BHO: Were you shooting Wainy Days while directing Role Models and producing Children’s Hospital? If so, was it daunting to do all three at the same time?

DW: It was incredibly difficult. It was the craziest year I’ve ever had, easily. We were writing and shooting Role Models at the same time because we just never had time to finish the script, so we were writing the movie as we were figuring out how to shoot it. In between the cracks, on weekends or during lunch or whatever, I was editing, writing, producing, directing and shooting Wainy Days. I also had my first child this winter. It was the craziest year I’ve ever had.

BHO: Wainy Days won a Webby Award? Was that a major notch in your belt?

DW: I don’t know what a notch is really. It was nice. There was a ceremony. I got an (pauses) object…in the mail.

BHO: What was the object?

DW: It’s like, the Webby award, sort of a coil.

BHO: I thought it would be a computer statuette or something like that.

DW: Yeah…no. (laughs)

BHO: What are some differences in making a TV show for the Internet as opposed to television.

DW: In my case it was just that there was a lot less bullshit to deal with. All my time was spent trying to make it funny. I didn’t have anybody giving me any notes or telling me what to do or giving me any parameters at all. For creative purposes, that’s just the most fun way to work. You can just put all your effort thinking about nothing more than that. It was just a blast.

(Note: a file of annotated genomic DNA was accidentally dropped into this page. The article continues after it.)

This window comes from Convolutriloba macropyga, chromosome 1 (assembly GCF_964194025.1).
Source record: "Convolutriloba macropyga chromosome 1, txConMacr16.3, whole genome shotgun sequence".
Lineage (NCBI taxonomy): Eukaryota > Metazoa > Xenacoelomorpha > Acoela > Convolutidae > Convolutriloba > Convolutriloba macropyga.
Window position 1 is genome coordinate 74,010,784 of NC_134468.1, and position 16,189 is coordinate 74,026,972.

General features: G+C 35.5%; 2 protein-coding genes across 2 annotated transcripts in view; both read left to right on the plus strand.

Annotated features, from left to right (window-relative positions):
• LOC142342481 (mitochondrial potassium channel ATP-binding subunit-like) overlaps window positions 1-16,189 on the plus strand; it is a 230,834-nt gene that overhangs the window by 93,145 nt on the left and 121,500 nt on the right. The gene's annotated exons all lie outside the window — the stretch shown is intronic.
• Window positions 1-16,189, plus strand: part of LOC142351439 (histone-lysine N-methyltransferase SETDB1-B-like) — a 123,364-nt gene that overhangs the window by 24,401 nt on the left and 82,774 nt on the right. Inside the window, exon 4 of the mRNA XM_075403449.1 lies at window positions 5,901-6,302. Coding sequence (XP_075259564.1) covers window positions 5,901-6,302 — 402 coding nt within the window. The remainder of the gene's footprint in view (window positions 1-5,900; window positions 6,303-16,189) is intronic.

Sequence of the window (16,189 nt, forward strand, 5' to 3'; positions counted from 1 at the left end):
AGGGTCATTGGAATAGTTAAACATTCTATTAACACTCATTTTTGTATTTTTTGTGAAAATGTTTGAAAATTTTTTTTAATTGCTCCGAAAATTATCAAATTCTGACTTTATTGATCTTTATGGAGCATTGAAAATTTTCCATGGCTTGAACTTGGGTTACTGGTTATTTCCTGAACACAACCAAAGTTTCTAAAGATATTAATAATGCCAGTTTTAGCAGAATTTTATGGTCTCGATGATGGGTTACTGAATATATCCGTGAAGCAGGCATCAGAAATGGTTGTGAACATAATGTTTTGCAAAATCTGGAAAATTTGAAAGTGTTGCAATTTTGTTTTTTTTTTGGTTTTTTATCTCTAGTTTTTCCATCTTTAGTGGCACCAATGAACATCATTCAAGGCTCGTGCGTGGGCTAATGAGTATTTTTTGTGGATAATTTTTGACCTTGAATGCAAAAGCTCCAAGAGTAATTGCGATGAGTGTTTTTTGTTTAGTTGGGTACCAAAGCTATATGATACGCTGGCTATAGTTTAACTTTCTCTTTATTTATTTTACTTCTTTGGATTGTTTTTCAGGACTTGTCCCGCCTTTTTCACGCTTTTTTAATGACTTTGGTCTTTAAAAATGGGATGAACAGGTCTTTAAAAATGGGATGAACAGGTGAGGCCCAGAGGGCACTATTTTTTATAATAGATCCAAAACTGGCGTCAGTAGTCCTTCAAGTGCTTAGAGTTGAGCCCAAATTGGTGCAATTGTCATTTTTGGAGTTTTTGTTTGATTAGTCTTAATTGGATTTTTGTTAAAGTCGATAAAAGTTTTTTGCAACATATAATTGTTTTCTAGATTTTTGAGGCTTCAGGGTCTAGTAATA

BHO: In the future, are you going to be focusing more on Web TV projects?

DW: I think I’m going to continue to be doing what I’ve always done, which is all different stuff. I like the variety. I have no particular intention to focus exclusively on any one thing, as I never have done.

BHO: Do you think that Web TV is sort of the wave of the future for comedy? Do you see it as the medium that will provide far more opportunities for both established people in comedy or people just starting out?

DW: I think it certainly already has done that. The whole nature of all comedy is changing very fast and furious right now. The Web shows that people are making are definitely a big part of it. There’s really no telling what direction things are going in. Technology is moving fast and business models are changing and shifting. In some ways things are in disarray, but I think it’s very exciting.

BHO: Will there be any more Wainy Days episodes?

DW: Oh yeah. I’m not sure exactly when or exactly what form or where, but, yeah, for sure.

BHO: Are there any other projects in which you will be involved in the foreseeable future?

DW: I’m performing with my old troupe The State in San Francisco in January and I’m continuing to tour with Stella. Otherwise I’m writing a bunch of stuff for a possible movie and TV.

BHO: Is there anything, either you’re involved in or not, to watch for in ’09?

DW: I would say watch for the utter total collapse of our financial system as we know it. I think we’re all involved in that.

BHO: Has it affected you and your projects?

DW: I don’t know yet. Oh, the Role Models DVD, watch out for that too. Maybe it will affect how many people buy the DVD.

 Copyright © 2009  F. R. Perro Inc.